What are the reasons that affect the "curing speed" of sealant?

Part 1. Ambient Temperature

The curing process of the sealant is actually a chemical reaction process, and the ambient temperature has a great influence on the reaction speed. Whether it is a one-component sealant or a two-component sealant, the higher the ambient temperature, the faster the reaction speed and the faster the curing speed.


Experience sharing: When the temperature is lower than 15°C, the curing speed will decrease, so it is recommended to extend the curing time during construction in winter.


Part 2. Air Humidity

In the curing process of the sealant, in addition to the ambient temperature, the water molecules in the air are also a key factor in the reaction. For one-component sealants, moisture in the air needs to be absorbed during the curing process, so the higher the air humidity, the faster the curing speed will be.


Experience sharing: If it is in the northern region in autumn and winter, it is recommended to appropriately extend the curing time after the sealant is applied, and at the same time, it is necessary to avoid the large stress on the rubber joint after the sealant is applied, which will cause the deformation of the rubber joint.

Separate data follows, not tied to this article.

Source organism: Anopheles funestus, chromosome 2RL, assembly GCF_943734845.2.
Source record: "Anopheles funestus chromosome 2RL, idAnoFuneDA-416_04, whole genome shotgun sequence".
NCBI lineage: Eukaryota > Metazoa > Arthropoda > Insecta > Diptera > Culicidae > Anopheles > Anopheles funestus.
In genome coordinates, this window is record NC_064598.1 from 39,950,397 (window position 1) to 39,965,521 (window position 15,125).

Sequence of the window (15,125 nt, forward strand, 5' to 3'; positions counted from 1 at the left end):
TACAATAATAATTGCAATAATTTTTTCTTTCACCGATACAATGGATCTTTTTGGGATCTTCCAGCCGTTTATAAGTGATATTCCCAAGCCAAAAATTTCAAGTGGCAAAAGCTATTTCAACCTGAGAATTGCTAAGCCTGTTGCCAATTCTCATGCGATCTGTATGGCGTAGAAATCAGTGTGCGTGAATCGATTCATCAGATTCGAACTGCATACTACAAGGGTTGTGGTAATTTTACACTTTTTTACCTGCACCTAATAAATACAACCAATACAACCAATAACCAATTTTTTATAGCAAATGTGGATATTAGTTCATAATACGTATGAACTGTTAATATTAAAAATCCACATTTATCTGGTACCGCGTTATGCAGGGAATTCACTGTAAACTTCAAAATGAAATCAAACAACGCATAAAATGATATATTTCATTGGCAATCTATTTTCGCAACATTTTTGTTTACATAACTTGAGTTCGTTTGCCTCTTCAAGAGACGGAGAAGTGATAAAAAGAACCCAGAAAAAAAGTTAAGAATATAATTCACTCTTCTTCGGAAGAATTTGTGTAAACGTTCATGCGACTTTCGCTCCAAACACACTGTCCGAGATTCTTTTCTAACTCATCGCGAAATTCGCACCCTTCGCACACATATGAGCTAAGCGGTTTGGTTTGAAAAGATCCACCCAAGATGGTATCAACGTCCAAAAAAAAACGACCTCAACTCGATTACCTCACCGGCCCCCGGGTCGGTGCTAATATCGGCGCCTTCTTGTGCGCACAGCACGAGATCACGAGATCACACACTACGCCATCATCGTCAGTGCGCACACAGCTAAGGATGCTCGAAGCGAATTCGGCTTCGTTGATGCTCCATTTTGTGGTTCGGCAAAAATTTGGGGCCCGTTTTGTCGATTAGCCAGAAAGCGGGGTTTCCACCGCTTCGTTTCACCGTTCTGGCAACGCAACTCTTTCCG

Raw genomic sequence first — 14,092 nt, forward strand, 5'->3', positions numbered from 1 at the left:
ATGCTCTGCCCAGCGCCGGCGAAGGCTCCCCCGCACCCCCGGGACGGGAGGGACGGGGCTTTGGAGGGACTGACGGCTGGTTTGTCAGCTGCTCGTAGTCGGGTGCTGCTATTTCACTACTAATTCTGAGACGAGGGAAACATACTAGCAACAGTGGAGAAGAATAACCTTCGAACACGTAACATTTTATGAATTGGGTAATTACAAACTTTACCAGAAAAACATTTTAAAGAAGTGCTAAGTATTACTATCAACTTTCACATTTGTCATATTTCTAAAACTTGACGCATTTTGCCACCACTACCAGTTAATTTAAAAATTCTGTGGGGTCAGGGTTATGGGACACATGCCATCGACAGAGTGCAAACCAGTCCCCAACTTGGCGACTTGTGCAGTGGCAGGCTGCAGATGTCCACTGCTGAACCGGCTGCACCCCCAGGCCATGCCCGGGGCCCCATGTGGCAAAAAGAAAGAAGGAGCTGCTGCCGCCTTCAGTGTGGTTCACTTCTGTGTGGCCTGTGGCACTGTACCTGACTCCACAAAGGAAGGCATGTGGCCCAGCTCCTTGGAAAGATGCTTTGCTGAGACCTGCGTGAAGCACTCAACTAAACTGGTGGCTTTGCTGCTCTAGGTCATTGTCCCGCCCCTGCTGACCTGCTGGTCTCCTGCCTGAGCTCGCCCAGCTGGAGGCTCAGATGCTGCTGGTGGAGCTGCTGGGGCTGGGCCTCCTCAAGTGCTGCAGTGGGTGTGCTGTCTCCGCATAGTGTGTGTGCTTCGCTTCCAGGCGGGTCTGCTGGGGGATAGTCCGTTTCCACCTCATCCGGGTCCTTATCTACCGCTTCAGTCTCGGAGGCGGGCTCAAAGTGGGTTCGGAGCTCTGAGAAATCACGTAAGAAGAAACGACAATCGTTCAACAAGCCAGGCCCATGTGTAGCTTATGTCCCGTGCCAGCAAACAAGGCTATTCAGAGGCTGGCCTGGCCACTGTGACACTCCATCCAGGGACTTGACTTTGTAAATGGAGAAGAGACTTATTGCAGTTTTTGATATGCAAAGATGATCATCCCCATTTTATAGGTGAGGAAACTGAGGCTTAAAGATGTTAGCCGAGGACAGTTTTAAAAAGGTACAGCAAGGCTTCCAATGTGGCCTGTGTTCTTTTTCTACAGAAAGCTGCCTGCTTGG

Part 3. Contact Area

When the sealant is cured, it needs to absorb moisture in the air, so the contact area between the sealant and the air will also affect the curing speed, especially when the one-component sealant is applied to non-porous substrates (such as glass, aluminum, metal, etc.). Only one side of the sealant can be in contact with the air, and the other three sides are basically airtight, and the reaction speed will be extended appropriately.


Experience sharing: Because the larger the effective contact area of the sealant with the air, the more moisture it can get, the faster the chemical reaction rate, and the faster the curing speed. Therefore, during construction, the contact area can be adjusted according to the actual situation without affecting the appearance and function.


Part 4. Ventilation Environment

The small molecular substances released during the curing of the sealant will gradually gather, and the concentration will continue to rise. If the concentration rises to a certain level in a completely closed environment, it will prevent the curing reaction from proceeding, resulting in insufficient curing of the sealant, thus affecting properties of the sealant.


Experience sharing: It is recommended to carry out sealant construction under ventilated conditions, and must not be in a completely closed environment in order to increase the indoor temperature. This will not only not help accelerate the curing of the sealant, but also damage the effectiveness of the sealant.

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